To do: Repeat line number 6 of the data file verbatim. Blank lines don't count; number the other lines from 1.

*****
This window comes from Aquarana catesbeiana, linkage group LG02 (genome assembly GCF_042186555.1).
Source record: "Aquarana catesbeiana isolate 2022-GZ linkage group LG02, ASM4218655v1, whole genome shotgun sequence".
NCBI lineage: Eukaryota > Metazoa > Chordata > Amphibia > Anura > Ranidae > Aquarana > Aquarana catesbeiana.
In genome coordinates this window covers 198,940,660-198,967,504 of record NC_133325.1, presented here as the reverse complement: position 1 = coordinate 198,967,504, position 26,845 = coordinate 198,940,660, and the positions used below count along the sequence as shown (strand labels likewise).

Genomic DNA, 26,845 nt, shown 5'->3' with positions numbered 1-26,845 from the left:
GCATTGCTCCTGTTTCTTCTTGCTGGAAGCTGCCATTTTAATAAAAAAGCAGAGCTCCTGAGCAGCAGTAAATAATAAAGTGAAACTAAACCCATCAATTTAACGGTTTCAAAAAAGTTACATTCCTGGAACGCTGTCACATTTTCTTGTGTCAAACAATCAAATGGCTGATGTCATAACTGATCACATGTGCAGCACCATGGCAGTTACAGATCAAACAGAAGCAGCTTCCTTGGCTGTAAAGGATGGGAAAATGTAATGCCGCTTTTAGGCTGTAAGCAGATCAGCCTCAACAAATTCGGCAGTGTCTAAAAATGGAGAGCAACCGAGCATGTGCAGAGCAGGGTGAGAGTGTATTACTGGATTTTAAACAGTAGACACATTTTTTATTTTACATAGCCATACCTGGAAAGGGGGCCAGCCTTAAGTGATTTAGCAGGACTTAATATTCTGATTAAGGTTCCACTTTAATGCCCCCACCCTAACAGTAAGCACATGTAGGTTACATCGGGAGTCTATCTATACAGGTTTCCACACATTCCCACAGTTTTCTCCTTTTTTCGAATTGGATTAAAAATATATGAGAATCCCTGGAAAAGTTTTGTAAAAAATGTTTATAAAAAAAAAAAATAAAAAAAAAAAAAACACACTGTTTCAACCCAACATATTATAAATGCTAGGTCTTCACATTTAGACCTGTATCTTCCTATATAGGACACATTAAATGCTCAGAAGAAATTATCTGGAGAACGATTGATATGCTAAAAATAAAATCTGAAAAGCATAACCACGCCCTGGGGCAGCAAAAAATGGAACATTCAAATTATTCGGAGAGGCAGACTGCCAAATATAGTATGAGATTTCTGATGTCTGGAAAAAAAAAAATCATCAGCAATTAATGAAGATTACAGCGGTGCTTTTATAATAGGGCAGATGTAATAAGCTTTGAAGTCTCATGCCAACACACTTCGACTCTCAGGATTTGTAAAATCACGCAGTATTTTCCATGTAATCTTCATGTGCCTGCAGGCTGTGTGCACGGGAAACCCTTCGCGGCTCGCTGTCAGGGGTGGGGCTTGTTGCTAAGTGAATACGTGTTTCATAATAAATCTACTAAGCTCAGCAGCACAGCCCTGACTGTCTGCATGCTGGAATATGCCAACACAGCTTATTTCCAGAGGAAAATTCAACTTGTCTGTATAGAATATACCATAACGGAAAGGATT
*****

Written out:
GCATTGCTCCTGTTTCTTCTTGCTGGAAGCTGCCATTTTAATAAAAAAGCAGAGCTCCTGAGCAGCAGTAAATAATAAAGTGAAACTAAACCCATCAATTTAACGGTTTCAAAAAAGTTACATTCCTGGAACGCTGTCACATTTTCTTGTGTCAAACAATCAAATGGCTGATGTCATAACTGATCACATGTGCAGCACCATGGCAGTTACAGATCAAACAGAAGCAGCTTCCTTGGCTGTAAAGGATGGGAAAATGTAATGCCGCTTTTAGGCTGTAAGCAGATCAGCCTCAACAAATTCGGCAGTGTCTAAAAATGGAGAGCAACCGAGCATGTGCAGAGCAGGGTGAGAGTGTATTACTGGATTTTAAACAGTAGACACATTTTTTATTTTACATAGCCATACCTGGAAAGGGGGCCAGCCTTAAGTGATTTAGCAGGACTTAATATTCTGATTAAGGTTCCACTTTAATGCCCCCACCCTAACAGTAAGCACATGTAGGTTACATCGGGAGTCTATCTATACAGGTTTCCACACATTCCCACAGTTTTCTCCTTTTTTCGAATTGGATTAAAAATATATGAGAATCCCTGGAAAAGTTTTGTAAAAAATGTTTATAAAAAAAAAAAATAAAAAAAAAAAAAACACACTGTTTCAACCCAACATATTATAAATGCTAGGTCTTCACATTTAGACCTGTATCTTCCTATATAGGACACATTAAATGCTCAGAAGAAATTATCTGGAGAACGATTGATATGCTAAAAATAAAATCTGAAAAGCATAACCACGCCCTGGGGCAGCAAAAAATGGAACATTCAAATTATTCGGAGAGGCAGACTGCCAAATATAGTATGAGATTTCTGATGTCTGGAAAAAAAAAAATCATCAGCAATTAATGAAGATTACAGCGGTGCTTTTATAATAGGGCAGATGTAATAAGCTTTGAAGTCTCATGCCAACACACTTCGACTCTCAGGATTTGTAAAATCACGCAGTATTTTCCATGTAATCTTCATGTGCCTGCAGGCTGTGTGCACGGGAAACCCTTCGCGGCTCGCTGTCAGGGGTGGGGCTTGTTGCTAAGTGAATACGTGTTTCATAATAAATCTACTAAGCTCAGCAGCACAGCCCTGACTGTCTGCATGCTGGAATATGCCAACACAGCTTATTTCCAGAGGAAAATTCAACTTGTCTGTATAGAATATACCATAACGGAAAGGATT